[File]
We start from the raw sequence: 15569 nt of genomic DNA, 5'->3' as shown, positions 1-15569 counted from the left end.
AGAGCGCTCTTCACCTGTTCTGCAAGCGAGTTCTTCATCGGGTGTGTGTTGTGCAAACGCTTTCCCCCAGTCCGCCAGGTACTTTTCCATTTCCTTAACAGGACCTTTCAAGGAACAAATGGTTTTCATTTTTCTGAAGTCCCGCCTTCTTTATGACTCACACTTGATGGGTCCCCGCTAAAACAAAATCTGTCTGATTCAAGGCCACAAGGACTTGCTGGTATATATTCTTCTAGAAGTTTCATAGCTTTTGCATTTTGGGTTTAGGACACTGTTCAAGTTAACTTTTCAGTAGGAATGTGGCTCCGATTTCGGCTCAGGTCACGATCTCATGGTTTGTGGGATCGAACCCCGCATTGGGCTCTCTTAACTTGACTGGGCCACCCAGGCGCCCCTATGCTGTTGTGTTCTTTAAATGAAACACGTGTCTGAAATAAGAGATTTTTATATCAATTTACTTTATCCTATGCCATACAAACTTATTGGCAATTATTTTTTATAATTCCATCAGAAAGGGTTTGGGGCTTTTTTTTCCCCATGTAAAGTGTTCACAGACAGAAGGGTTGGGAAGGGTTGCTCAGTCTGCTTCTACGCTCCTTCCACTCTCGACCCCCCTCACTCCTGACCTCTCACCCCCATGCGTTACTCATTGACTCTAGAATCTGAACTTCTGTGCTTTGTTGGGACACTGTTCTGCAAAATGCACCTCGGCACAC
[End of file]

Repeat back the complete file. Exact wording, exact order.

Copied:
We start from the raw sequence: 15569 nt of genomic DNA, 5'->3' as shown, positions 1-15569 counted from the left end.
AGAGCGCTCTTCACCTGTTCTGCAAGCGAGTTCTTCATCGGGTGTGTGTTGTGCAAACGCTTTCCCCCAGTCCGCCAGGTACTTTTCCATTTCCTTAACAGGACCTTTCAAGGAACAAATGGTTTTCATTTTTCTGAAGTCCCGCCTTCTTTATGACTCACACTTGATGGGTCCCCGCTAAAACAAAATCTGTCTGATTCAAGGCCACAAGGACTTGCTGGTATATATTCTTCTAGAAGTTTCATAGCTTTTGCATTTTGGGTTTAGGACACTGTTCAAGTTAACTTTTCAGTAGGAATGTGGCTCCGATTTCGGCTCAGGTCACGATCTCATGGTTTGTGGGATCGAACCCCGCATTGGGCTCTCTTAACTTGACTGGGCCACCCAGGCGCCCCTATGCTGTTGTGTTCTTTAAATGAAACACGTGTCTGAAATAAGAGATTTTTATATCAATTTACTTTATCCTATGCCATACAAACTTATTGGCAATTATTTTTTATAATTCCATCAGAAAGGGTTTGGGGCTTTTTTTTCCCCATGTAAAGTGTTCACAGACAGAAGGGTTGGGAAGGGTTGCTCAGTCTGCTTCTACGCTCCTTCCACTCTCGACCCCCCTCACTCCTGACCTCTCACCCCCATGCGTTACTCATTGACTCTAGAATCTGAACTTCTGTGCTTTGTTGGGACACTGTTCTGCAAAATGCACCTCGGCACAC